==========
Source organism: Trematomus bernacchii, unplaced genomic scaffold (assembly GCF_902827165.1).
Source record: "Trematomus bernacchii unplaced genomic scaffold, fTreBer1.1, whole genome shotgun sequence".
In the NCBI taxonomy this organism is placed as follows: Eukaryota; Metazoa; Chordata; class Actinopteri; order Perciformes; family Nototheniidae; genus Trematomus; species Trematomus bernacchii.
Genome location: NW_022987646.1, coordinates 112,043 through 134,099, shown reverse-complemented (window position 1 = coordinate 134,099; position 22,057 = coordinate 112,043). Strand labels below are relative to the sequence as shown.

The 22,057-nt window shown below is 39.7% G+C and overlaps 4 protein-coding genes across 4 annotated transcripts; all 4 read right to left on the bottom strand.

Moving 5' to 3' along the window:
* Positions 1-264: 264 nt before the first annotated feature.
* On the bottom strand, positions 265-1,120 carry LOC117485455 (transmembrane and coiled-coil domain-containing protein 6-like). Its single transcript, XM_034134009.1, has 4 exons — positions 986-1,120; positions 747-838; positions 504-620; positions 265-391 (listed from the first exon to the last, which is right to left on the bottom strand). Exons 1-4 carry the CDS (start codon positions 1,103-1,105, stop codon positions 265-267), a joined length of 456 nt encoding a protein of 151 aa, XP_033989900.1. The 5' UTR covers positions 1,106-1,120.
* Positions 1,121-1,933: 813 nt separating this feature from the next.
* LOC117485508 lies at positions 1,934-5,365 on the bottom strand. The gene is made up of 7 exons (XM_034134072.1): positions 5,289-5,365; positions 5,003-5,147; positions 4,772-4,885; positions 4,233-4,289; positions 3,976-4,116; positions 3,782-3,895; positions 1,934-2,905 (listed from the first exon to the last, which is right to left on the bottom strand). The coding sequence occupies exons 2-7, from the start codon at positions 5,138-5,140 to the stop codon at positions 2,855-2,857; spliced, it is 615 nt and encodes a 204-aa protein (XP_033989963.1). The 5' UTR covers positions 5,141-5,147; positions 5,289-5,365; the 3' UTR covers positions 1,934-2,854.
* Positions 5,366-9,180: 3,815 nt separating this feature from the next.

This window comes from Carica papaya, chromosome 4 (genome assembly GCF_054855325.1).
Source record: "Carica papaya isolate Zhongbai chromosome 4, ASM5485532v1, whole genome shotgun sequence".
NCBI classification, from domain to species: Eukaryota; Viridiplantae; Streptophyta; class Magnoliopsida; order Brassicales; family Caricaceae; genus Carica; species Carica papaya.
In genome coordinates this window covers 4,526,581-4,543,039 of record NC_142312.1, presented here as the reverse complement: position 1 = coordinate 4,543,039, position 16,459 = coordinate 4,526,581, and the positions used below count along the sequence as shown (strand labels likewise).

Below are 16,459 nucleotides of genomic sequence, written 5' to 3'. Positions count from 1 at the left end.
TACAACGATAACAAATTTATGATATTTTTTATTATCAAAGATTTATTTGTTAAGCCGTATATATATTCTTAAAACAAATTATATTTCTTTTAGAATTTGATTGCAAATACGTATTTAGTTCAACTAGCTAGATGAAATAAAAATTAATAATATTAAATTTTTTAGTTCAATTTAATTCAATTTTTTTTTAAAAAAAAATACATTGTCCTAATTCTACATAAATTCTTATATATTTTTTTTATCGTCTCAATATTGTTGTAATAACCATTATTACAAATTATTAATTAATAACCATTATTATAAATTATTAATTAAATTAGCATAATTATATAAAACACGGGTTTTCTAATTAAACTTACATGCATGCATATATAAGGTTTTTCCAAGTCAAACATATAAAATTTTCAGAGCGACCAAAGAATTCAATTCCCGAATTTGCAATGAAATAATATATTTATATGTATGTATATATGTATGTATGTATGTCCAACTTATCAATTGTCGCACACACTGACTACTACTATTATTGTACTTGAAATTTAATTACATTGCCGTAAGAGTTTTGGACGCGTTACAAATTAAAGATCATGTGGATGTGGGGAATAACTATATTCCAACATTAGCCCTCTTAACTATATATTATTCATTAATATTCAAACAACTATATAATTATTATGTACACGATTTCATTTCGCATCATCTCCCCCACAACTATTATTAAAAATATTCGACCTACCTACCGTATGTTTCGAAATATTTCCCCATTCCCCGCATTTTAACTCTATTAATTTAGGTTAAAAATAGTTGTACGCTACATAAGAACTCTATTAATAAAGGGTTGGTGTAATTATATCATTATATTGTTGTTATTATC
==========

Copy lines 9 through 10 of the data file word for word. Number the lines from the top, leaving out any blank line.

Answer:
* Positions 1,121-1,933: 813 nt separating this feature from the next.
* LOC117485508 lies at positions 1,934-5,365 on the bottom strand. The gene is made up of 7 exons (XM_034134072.1): positions 5,289-5,365; positions 5,003-5,147; positions 4,772-4,885; positions 4,233-4,289; positions 3,976-4,116; positions 3,782-3,895; positions 1,934-2,905 (listed from the first exon to the last, which is right to left on the bottom strand). The coding sequence occupies exons 2-7, from the start codon at positions 5,138-5,140 to the stop codon at positions 2,855-2,857; spliced, it is 615 nt and encodes a 204-aa protein (XP_033989963.1). The 5' UTR covers positions 5,141-5,147; positions 5,289-5,365; the 3' UTR covers positions 1,934-2,854.